Colloquium to Discuss Foreign Aid Controversy

The Global Issues Colloquium will feature Geoffrey Bergen, consultant for the World Bank and the U.S. Agency for International Development, presenting “International Development: Is There Hope?” at 7 p.m. Oct. 20 in Magruder Hall 2001.

The merits of international development assistance have been debated over the years. Advocates for ongoing and increased aid flows to developing countries, such as Jeffrey Sachs, argue that these are necessary to boost those countries and their poorest citizens out of the “poverty trap.” Opponents of aid argue that development assistance undermines their self-reliance.

From the perspective of his long experience in international development agencies, Bergen will discuss ever-changing theories and the complex realities of international development in actual practice. His discussion will focus on both the successes and failures he has witnessed in countries where he has worked, stressing the ways in which politics on both the giving and receiving end of aid, and institutional characteristics of aid organizations like the World Bank, influence development outcomes. He will also reflect on the joys and sorrows of a career in international development and offer guidance for students considering the career path.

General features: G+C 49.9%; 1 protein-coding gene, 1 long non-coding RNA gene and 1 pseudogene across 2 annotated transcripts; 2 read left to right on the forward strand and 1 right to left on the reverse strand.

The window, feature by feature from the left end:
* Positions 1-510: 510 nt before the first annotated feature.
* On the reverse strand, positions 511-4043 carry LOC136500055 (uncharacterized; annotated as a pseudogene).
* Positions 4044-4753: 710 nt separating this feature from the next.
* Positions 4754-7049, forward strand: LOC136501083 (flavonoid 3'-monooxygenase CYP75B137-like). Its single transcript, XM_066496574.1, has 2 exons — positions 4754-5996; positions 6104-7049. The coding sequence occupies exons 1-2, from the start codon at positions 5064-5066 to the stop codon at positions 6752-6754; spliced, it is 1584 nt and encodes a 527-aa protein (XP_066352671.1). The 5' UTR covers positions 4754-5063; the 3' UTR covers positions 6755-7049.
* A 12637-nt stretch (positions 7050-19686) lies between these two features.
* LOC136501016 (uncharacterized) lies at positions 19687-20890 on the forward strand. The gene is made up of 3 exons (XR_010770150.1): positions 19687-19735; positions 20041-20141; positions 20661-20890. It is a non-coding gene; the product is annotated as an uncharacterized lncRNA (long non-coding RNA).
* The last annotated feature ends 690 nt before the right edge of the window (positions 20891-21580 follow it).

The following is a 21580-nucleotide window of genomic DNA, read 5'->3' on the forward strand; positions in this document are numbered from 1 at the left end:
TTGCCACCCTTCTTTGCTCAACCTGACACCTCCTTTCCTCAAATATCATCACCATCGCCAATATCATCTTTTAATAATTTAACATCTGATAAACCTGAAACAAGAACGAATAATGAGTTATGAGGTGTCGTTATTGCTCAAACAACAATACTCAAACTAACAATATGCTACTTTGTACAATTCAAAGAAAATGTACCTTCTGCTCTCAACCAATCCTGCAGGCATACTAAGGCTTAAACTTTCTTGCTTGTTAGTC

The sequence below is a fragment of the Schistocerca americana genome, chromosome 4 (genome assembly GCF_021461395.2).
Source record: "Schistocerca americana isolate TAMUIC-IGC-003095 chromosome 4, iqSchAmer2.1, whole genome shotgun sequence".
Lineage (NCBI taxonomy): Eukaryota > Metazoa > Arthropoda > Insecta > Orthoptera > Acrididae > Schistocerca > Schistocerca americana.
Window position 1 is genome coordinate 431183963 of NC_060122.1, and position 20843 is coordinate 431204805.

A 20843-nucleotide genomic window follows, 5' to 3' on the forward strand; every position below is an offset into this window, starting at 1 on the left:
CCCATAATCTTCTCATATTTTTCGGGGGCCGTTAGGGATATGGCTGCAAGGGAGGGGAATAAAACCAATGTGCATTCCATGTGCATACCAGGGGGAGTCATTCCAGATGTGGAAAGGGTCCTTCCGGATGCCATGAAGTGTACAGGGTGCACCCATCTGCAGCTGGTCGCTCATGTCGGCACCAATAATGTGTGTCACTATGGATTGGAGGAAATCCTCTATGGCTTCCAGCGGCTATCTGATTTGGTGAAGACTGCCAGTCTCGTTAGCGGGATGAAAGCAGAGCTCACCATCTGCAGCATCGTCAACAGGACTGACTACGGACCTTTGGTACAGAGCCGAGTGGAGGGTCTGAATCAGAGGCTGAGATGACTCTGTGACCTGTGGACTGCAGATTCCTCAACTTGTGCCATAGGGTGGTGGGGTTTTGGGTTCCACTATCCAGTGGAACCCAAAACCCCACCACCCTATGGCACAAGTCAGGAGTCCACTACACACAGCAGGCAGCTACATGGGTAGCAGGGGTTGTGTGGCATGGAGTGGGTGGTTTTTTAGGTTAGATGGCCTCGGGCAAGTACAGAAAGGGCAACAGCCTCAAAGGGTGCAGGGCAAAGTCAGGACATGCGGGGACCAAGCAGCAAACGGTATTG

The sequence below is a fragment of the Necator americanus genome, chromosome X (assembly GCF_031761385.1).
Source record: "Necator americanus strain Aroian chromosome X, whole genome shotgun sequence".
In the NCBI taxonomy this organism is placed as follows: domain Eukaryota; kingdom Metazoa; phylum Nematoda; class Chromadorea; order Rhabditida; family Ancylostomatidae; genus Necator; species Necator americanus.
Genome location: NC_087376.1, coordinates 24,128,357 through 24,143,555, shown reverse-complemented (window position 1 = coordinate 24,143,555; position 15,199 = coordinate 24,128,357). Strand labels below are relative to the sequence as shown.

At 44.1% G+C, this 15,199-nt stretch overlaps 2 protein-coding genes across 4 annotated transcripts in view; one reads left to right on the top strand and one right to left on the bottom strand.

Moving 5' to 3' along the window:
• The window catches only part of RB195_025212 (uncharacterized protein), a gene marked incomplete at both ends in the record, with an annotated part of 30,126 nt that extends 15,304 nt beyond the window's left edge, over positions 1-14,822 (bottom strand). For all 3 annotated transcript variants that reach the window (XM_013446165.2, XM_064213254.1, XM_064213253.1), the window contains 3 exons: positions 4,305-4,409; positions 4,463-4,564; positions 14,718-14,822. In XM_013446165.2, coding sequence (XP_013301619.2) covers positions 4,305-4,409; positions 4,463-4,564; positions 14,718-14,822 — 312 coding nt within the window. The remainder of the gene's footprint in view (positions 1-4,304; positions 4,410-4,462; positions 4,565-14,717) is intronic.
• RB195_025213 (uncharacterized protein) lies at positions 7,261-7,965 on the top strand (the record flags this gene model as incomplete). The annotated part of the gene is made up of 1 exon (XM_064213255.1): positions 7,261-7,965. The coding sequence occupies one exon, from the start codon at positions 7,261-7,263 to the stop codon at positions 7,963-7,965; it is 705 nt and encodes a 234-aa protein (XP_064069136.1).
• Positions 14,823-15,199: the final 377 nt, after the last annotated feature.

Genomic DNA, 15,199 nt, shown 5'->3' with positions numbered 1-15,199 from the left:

The Global Issues Colloquium was first developed more than a dozen years ago as an informal attempt to broaden conversations about current issues affecting the world. More recently, it has found a niche within the structure of the International Studies Program. Charged with “sustaining and enhancing an atmosphere in which global thinking becomes habitual,” the colloquiums aim to help the broader community understand the “strengths, beauties and core humanity of other cultures.” The series is presented for educational or civic purposes and does not necessarily reflect the opinions of Truman State University. For more information, visit or contact Marc Becker.

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